Chromatin Remodeling in ASXL1-mutant Chronic Myelomonocytic Leukemia

Histone modifications in promoter regions and de novo accessibility of genotype-specific distal enhancers strongly associate with leukemogenic gene expression.

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Chronic myelomonocytic leukemia (CMML) is an aggressive myeloid neoplasm for which currently no effective therapies exist. Particularly patients with truncating mutations in ASXL1 do not fare well and the development of novel therapeutic approaches remains an unmet clinical need.1 The chromatin modifier ASXL1 is involved in the maintenance of balanced gene expression of leukemogenic driver genes such as posterior HOXA cluster genes. Mechanistic studies suggest that ASXL1 has a complex interactome and that truncating ASXL1 mutations recruit several effectors to alter the epigenome through histone modifications, increases in chromatin accessibility, and remodeling of enhancers.2-4 ASXL1-mutant CMML represents a high-risk disease subtype characterized by an overexpression of leukemogenic driver genes that promote disease proliferation, therapeutic resistance, and transformation to acute myeloid leukemia. In this study, we interrogated the genome, transcriptome, and epigenome of patients with ASXL1-mutant CMML to learn more about the epigenetic determinants of leukemogenic gene expression in this patient population.

 

 

By comparing CMML patients with and without ASXL1 mutations, we identified several effects that ASXL1 mutations have on the epigenome and transcriptome of malignant monocytes in the bone marrow. We observed widespread chromatin remodeling and characteristic changes in gene expression that are consistent with the known proliferative disease phenotype (e.g. the overexpression of mitotic kinases). To understand how these changes in gene expression are supported by the epigenome, we interrogated histone modifications, DNA methylation, and DNA accessibility. We observed a strong effect of histone modifications in promoter regions and distal enhancers on the expression of important leukemogenic driver genes. In promoter regions of many overexpressed genes, a transition from poised and inactive chromatin states to active chromatin states was observed. This was mainly driven by increases in histone 3 lysine 27 acetylation (H3K27ac) and decreases in histone 3 lysine 27 trimethylation (H3K27me3). Importantly, these chromatin state transitions were quite heterogenous across the spectrum of overexpressed genes and did not necessarily reflect the global trends observed across the entire epigenome.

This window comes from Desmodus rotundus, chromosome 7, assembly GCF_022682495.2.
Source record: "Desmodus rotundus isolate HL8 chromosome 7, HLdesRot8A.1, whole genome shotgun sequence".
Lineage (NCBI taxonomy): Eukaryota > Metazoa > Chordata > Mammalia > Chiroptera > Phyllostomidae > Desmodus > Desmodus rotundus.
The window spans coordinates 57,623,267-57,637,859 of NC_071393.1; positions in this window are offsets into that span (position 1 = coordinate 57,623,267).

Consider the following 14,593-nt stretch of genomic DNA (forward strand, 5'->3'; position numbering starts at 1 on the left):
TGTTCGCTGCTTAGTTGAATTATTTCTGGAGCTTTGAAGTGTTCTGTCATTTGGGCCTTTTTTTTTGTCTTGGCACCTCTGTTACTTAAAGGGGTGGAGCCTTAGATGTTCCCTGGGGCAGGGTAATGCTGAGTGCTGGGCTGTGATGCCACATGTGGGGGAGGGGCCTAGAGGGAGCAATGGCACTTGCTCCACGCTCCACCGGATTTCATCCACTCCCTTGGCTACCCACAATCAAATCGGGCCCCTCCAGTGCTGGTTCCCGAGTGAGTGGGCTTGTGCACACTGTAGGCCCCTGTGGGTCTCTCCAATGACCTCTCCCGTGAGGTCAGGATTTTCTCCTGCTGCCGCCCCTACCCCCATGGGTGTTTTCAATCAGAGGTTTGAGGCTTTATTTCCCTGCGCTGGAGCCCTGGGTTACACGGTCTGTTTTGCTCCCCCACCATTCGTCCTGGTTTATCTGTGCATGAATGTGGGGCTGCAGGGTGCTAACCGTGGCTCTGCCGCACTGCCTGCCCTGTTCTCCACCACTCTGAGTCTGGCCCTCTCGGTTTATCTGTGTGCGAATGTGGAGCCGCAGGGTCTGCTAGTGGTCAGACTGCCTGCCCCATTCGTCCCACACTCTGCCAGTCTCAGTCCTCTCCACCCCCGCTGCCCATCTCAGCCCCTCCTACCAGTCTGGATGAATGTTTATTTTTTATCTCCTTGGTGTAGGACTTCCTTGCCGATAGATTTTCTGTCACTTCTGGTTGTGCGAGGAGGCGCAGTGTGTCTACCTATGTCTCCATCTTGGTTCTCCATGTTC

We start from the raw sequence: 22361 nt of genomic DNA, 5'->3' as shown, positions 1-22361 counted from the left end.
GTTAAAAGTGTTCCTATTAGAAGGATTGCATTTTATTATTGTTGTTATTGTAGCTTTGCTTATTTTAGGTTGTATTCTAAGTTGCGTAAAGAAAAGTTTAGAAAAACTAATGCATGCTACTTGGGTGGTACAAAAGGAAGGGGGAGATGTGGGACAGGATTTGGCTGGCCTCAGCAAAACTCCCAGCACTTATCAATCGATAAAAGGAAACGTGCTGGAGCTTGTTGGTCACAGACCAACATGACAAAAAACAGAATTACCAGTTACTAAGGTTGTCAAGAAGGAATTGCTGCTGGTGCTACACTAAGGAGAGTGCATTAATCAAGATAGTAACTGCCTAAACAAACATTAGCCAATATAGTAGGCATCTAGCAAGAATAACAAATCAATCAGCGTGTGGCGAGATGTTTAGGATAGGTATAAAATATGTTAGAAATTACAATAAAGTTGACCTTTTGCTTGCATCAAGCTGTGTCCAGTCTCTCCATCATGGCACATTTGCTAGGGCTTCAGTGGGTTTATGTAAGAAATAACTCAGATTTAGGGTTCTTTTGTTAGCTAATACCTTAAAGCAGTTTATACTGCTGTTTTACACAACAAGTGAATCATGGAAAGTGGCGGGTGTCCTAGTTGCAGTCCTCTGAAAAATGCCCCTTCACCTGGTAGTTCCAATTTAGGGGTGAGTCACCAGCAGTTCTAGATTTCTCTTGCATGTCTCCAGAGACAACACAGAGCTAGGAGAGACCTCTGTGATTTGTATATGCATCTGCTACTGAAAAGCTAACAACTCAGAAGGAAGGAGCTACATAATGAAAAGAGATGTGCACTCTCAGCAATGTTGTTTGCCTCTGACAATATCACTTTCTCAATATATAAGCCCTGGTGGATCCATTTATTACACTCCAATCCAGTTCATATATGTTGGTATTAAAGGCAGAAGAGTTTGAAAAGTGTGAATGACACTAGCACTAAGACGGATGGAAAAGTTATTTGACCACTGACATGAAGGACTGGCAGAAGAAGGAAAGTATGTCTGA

The de novo accessibility of distal enhancers in patients with ASXL1-mutant CMML was also strongly associated with the overexpression of their putative target genes. We identified several de novo accessible distal enhancers in proximity to overexpressed leukemogenic driver genes within the same topologically associating domains. These ASXL1-mutant specific distal enhancers were found to bind a restricted repertoire of transcription factors including ETS family members. Single-cell studies allowed us to validate these findings and to further investigate how ASXL1-specific changes in DNA accessibility alter the availability of transcription factor binding sites in distal enhancers. We observed markedly increased intratumoral heterogeneity in patients with ASXL1-mutant CMML due to an increase in accessible transcription factor binding sites. Despite the increased availability of transcription factor binding sites in ASXL1-mutant CMML, the spectrum of implicated transcription factors remained restricted and again included several of the previously identified ETS family members.

 

 

Overall, this study supports the notion that genotype-specific distal enhancers have a specific repertoire of transcription factors binding to them, strongly associate with the overexpression of important leukemogenic driver genes in their proximity, and may be attractive therapeutic targets for novel epigenetic small molecule drugs. These  ASXL1-mutant-specific distal enhancers and their interacting transcription factors may represent sufficiently lineage- and genotype-specific therapeutic targets to allow the development of safe and effective individualized therapies for patients with ASXL1-mutant CMML.

 

References 
1. Patnaik et al. ASXL1 and SETBP1 mutations and their prognostic contribution in chronic myelomonocytic leukemia: a two-center study of 466 patients. Leukemia 2014;28(11):2206-2212. 
2. Abdel-Wahab et al. ASXL1 mutations promote myeloid transformation through loss of PRC2-mediated gene repression. Cancer Cell 2012;22(2):180-193.
3. Balasubramani et al. Cancer-associated ASXL1 mutations may act as gain-of-function mutations of the ASXL1-BAP1 complex. Nat Commun 2015;6:7307.
4. Yang et al. Gain of function of ASXL1 truncating protein in the pathogenesis of myeloid malignancies. Blood 2018;131(3):328-341.

Moritz Binder

Assistant Professor of Medicine, Mayo Clinic

I am a physician scientist specializing in hematologic malignancies.